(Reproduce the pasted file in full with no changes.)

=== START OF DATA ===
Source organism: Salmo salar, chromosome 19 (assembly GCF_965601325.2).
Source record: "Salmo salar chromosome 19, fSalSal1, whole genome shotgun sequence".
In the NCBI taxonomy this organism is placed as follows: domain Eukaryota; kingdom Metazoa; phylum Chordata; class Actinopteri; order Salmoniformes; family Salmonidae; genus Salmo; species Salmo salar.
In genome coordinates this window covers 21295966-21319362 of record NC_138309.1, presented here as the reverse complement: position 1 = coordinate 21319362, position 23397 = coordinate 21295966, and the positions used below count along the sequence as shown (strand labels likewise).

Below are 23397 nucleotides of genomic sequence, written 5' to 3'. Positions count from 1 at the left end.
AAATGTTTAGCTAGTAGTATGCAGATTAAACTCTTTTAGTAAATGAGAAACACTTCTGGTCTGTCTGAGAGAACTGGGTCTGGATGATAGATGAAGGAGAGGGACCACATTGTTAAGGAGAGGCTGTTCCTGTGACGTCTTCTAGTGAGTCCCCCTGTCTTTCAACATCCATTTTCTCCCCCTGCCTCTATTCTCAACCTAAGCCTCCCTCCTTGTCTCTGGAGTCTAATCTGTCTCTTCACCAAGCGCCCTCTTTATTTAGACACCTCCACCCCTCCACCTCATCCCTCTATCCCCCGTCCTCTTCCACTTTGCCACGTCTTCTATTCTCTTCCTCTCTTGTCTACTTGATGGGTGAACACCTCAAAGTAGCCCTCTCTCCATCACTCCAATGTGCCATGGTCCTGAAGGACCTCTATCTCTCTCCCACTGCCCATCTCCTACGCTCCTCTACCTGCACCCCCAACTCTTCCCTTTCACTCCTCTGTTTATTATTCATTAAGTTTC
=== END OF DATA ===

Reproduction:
Source organism: Salmo salar, chromosome 19 (assembly GCF_965601325.2).
Source record: "Salmo salar chromosome 19, fSalSal1, whole genome shotgun sequence".
In the NCBI taxonomy this organism is placed as follows: domain Eukaryota; kingdom Metazoa; phylum Chordata; class Actinopteri; order Salmoniformes; family Salmonidae; genus Salmo; species Salmo salar.
In genome coordinates this window covers 21295966-21319362 of record NC_138309.1, presented here as the reverse complement: position 1 = coordinate 21319362, position 23397 = coordinate 21295966, and the positions used below count along the sequence as shown (strand labels likewise).

Below are 23397 nucleotides of genomic sequence, written 5' to 3'. Positions count from 1 at the left end.
AAATGTTTAGCTAGTAGTATGCAGATTAAACTCTTTTAGTAAATGAGAAACACTTCTGGTCTGTCTGAGAGAACTGGGTCTGGATGATAGATGAAGGAGAGGGACCACATTGTTAAGGAGAGGCTGTTCCTGTGACGTCTTCTAGTGAGTCCCCCTGTCTTTCAACATCCATTTTCTCCCCCTGCCTCTATTCTCAACCTAAGCCTCCCTCCTTGTCTCTGGAGTCTAATCTGTCTCTTCACCAAGCGCCCTCTTTATTTAGACACCTCCACCCCTCCACCTCATCCCTCTATCCCCCGTCCTCTTCCACTTTGCCACGTCTTCTATTCTCTTCCTCTCTTGTCTACTTGATGGGTGAACACCTCAAAGTAGCCCTCTCTCCATCACTCCAATGTGCCATGGTCCTGAAGGACCTCTATCTCTCTCCCACTGCCCATCTCCTACGCTCCTCTACCTGCACCCCCAACTCTTCCCTTTCACTCCTCTGTTTATTATTCATTAAGTTTC